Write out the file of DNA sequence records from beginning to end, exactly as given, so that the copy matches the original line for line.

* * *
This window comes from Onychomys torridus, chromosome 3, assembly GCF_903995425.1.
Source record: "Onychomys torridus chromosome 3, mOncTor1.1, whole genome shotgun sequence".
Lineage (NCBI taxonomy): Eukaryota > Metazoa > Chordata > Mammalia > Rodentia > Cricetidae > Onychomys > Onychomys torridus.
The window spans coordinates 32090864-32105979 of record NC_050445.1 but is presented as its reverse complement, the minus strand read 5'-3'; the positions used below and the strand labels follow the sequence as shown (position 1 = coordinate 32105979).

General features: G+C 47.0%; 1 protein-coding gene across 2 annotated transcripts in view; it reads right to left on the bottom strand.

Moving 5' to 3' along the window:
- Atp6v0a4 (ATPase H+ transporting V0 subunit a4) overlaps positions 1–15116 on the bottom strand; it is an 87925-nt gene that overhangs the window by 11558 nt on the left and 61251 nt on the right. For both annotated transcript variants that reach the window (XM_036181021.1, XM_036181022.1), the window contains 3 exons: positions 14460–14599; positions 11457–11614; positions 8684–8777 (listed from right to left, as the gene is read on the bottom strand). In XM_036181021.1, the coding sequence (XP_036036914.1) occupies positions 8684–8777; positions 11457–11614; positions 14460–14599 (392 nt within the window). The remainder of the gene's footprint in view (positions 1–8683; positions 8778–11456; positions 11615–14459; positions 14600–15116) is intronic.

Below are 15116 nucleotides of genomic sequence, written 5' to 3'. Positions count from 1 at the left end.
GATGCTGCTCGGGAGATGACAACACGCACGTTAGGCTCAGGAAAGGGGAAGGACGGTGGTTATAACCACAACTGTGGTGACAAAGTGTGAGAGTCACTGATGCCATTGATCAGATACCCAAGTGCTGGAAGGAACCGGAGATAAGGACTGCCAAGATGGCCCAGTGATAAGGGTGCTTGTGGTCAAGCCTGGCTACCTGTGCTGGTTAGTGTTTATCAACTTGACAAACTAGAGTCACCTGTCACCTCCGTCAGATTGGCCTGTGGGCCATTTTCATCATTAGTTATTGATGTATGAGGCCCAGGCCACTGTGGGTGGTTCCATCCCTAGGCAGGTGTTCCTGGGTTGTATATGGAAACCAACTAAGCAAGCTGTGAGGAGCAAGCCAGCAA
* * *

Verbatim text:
This window comes from Onychomys torridus, chromosome 3, assembly GCF_903995425.1.
Source record: "Onychomys torridus chromosome 3, mOncTor1.1, whole genome shotgun sequence".
Lineage (NCBI taxonomy): Eukaryota > Metazoa > Chordata > Mammalia > Rodentia > Cricetidae > Onychomys > Onychomys torridus.
The window spans coordinates 32090864-32105979 of record NC_050445.1 but is presented as its reverse complement, the minus strand read 5'-3'; the positions used below and the strand labels follow the sequence as shown (position 1 = coordinate 32105979).

General features: G+C 47.0%; 1 protein-coding gene across 2 annotated transcripts in view; it reads right to left on the bottom strand.

Moving 5' to 3' along the window:
- Atp6v0a4 (ATPase H+ transporting V0 subunit a4) overlaps positions 1–15116 on the bottom strand; it is an 87925-nt gene that overhangs the window by 11558 nt on the left and 61251 nt on the right. For both annotated transcript variants that reach the window (XM_036181021.1, XM_036181022.1), the window contains 3 exons: positions 14460–14599; positions 11457–11614; positions 8684–8777 (listed from right to left, as the gene is read on the bottom strand). In XM_036181021.1, the coding sequence (XP_036036914.1) occupies positions 8684–8777; positions 11457–11614; positions 14460–14599 (392 nt within the window). The remainder of the gene's footprint in view (positions 1–8683; positions 8778–11456; positions 11615–14459; positions 14600–15116) is intronic.

Below are 15116 nucleotides of genomic sequence, written 5' to 3'. Positions count from 1 at the left end.
GATGCTGCTCGGGAGATGACAACACGCACGTTAGGCTCAGGAAAGGGGAAGGACGGTGGTTATAACCACAACTGTGGTGACAAAGTGTGAGAGTCACTGATGCCATTGATCAGATACCCAAGTGCTGGAAGGAACCGGAGATAAGGACTGCCAAGATGGCCCAGTGATAAGGGTGCTTGTGGTCAAGCCTGGCTACCTGTGCTGGTTAGTGTTTATCAACTTGACAAACTAGAGTCACCTGTCACCTCCGTCAGATTGGCCTGTGGGCCATTTTCATCATTAGTTATTGATGTATGAGGCCCAGGCCACTGTGGGTGGTTCCATCCCTAGGCAGGTGTTCCTGGGTTGTATATGGAAACCAACTAAGCAAGCTGTGAGGAGCAAGCCAGCAA